NDSU Extension Service - Ramsey County


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Ready Set Freeze

Ready. Set, Freeze


                The gardens and the wonderful veggies in them are coming on strong with all of this summer’s moisture. Canning and freezing are in full swing in many kitchens are we attempt to preserve as much of that summer goodness as possible. Freezing is a fast and fairly easy way to enjoy your veggies later.  It important though to follow each step in the freezing process, as skipping any one of those few steps will result in an unsafe or unsavory product.

                Start with the containers for freezing.  Choose containers that are made for freezer storage, and label with contents and date. Containers should be moisture-vapor resistant, durable and leak-proof. These preserve the quality of the vegetables by keeping moisture in and air out. Loss of moisture causes brownish-white spot on food known as freezer burn.

                Freezer burn actually does not spoil the food but can cause toughness and often results in off-flavors. Plastic freezer bags and rigid freezer containers are convenient for freezing vegetables. Plastic sandwich bags, bread wrappers and cartons from dairy products such as cottage cheese, sour cream or milk are not suitable for long-term freezer storage.

                Yes, blanching is needed. Blanching is scalding the vegetables in water or steam for a short period of time. It is a very important step in freezing vegetables because it slows or stops the action of enzymes. These enzymes are essential for growth and maturation of the plant. If the enzyme action is not stopped before freezing, the vegetables may discolor, toughen or develop off-colors, so they may be unappetizing in a few weeks. Proper blanching also brightens color and helps prevent loss of nutrients.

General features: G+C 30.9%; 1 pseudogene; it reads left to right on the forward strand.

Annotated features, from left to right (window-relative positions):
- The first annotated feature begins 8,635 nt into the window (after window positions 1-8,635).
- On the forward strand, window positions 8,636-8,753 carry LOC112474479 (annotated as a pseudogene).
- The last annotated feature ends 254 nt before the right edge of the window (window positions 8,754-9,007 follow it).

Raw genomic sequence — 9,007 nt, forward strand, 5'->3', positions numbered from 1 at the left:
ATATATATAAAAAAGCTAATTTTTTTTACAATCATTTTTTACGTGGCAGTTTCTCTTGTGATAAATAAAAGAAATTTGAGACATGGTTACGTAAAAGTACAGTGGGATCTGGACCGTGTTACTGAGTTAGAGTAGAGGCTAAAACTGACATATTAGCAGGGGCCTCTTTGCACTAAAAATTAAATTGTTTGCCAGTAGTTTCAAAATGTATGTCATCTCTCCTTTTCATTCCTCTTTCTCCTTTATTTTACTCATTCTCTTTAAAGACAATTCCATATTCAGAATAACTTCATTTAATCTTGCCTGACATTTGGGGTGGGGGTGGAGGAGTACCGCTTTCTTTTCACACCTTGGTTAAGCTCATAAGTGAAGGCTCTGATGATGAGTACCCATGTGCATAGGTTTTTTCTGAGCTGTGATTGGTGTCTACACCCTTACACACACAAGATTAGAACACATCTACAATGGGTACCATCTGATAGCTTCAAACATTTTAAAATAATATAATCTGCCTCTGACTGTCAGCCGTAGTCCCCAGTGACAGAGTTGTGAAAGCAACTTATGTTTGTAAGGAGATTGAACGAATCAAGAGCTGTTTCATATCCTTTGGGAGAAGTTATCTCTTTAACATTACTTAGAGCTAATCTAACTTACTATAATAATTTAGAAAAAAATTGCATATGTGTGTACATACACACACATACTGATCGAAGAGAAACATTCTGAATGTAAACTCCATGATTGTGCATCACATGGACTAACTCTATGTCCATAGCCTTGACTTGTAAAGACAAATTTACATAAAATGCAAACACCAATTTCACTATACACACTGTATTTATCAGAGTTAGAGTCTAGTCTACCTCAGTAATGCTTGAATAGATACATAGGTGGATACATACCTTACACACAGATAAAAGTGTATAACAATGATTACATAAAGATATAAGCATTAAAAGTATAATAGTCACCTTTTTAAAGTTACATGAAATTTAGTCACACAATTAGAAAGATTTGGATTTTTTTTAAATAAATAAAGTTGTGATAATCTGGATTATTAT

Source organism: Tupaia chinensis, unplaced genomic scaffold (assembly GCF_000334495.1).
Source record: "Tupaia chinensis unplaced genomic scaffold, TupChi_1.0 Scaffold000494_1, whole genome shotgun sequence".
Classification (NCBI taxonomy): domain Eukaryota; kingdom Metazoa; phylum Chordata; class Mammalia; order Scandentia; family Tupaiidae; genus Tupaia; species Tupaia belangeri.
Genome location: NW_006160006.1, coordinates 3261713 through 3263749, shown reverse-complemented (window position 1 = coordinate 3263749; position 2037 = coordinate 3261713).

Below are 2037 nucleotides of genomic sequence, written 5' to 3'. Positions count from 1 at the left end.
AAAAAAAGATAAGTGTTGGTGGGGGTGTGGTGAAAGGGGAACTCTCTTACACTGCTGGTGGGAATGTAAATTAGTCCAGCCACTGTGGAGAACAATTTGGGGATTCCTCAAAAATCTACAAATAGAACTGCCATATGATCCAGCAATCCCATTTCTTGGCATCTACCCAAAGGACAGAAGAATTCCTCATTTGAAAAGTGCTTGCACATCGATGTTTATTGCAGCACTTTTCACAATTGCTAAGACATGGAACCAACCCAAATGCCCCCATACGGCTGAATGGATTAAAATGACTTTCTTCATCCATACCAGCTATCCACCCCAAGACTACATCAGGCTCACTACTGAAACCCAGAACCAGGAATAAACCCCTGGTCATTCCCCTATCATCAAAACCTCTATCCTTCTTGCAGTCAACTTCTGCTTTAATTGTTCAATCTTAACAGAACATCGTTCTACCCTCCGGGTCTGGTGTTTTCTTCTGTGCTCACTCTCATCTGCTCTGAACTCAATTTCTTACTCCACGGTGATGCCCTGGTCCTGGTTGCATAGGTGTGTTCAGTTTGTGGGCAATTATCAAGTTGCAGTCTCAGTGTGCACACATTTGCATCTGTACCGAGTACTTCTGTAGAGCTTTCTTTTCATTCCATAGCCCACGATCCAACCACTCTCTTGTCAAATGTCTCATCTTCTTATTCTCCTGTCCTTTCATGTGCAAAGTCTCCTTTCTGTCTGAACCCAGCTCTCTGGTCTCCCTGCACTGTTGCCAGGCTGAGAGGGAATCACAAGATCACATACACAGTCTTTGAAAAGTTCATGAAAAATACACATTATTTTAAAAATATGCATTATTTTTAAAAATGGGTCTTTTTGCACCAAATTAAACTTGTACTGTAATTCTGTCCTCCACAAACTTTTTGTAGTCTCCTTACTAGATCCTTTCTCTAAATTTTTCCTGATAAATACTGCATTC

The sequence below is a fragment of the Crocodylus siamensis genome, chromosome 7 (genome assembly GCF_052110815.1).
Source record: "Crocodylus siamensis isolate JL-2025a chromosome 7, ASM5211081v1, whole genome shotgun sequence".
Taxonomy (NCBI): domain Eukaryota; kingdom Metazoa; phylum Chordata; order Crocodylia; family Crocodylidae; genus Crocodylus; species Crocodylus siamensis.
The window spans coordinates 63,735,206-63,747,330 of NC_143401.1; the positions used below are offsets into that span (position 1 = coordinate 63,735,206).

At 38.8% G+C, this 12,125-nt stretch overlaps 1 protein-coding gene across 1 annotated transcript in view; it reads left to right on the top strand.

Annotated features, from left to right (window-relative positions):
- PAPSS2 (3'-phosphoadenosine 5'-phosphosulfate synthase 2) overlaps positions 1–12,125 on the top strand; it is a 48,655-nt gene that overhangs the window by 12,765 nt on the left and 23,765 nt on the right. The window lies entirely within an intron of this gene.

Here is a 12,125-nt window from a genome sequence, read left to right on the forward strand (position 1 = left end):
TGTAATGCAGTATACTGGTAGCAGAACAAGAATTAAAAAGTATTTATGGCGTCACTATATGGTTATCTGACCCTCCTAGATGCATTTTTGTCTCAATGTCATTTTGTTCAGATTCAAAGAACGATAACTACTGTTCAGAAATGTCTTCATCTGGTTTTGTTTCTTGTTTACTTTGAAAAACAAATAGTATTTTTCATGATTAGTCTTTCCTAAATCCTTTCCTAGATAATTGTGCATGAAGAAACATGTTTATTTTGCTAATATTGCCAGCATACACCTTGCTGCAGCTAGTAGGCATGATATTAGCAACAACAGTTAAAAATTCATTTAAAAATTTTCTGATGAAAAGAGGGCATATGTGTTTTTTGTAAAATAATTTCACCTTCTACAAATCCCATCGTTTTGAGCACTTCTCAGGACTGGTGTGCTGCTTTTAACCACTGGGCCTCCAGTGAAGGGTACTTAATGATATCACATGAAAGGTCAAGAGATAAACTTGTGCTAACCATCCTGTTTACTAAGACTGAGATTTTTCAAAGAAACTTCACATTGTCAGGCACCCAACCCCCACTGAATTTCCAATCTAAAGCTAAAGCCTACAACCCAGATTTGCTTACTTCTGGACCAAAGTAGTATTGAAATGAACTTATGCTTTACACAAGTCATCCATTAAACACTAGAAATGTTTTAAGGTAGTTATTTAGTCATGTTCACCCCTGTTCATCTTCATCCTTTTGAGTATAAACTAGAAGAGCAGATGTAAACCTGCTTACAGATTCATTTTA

Blanching times vary with the size and kind of vegetable. The times recommended are just long enough to stop or destroy the enzymes. Be sure to follow the recommended blanching times. In under blanched vegetables, enzyme action continues. Over blanching vegetables can lead to changes in color, flavor and nutrients. Over blanched vegetables have a “leftover look” when served.  Use at least 1 gallon of water for each pound of vegetables.

                After the veggies are heated during blanching, they should be cooled quickly and thoroughly to stop the cooking. After heating, plunge the basket of vegetables immediately into a large quantity of cold water. Change water frequently or use cold running water or iced water. When vegetables are cool, remove from water and drain thoroughly.

                Now you are ready to pack the veggies into containers. Food expands when it freezes and the top may pop off containers if too full. When using rigid containers, leave a half-inch of head space. When using freezer bags, press air out of the unfilled part of the bag, seal and freeze. Vegetables can also be packed in a loose pack.  This enables you to pour out as much as you want from a large package. Spread the drained vegetables in a single layer on a tray and freeze. As soon as they are frozen, pour into rigid freezer containers or freezer bags, seal and return to freezer.  Add no more veggie packages to your freezer than will freeze within 24 hours. After the packages are frozen solid they may be stored closer together.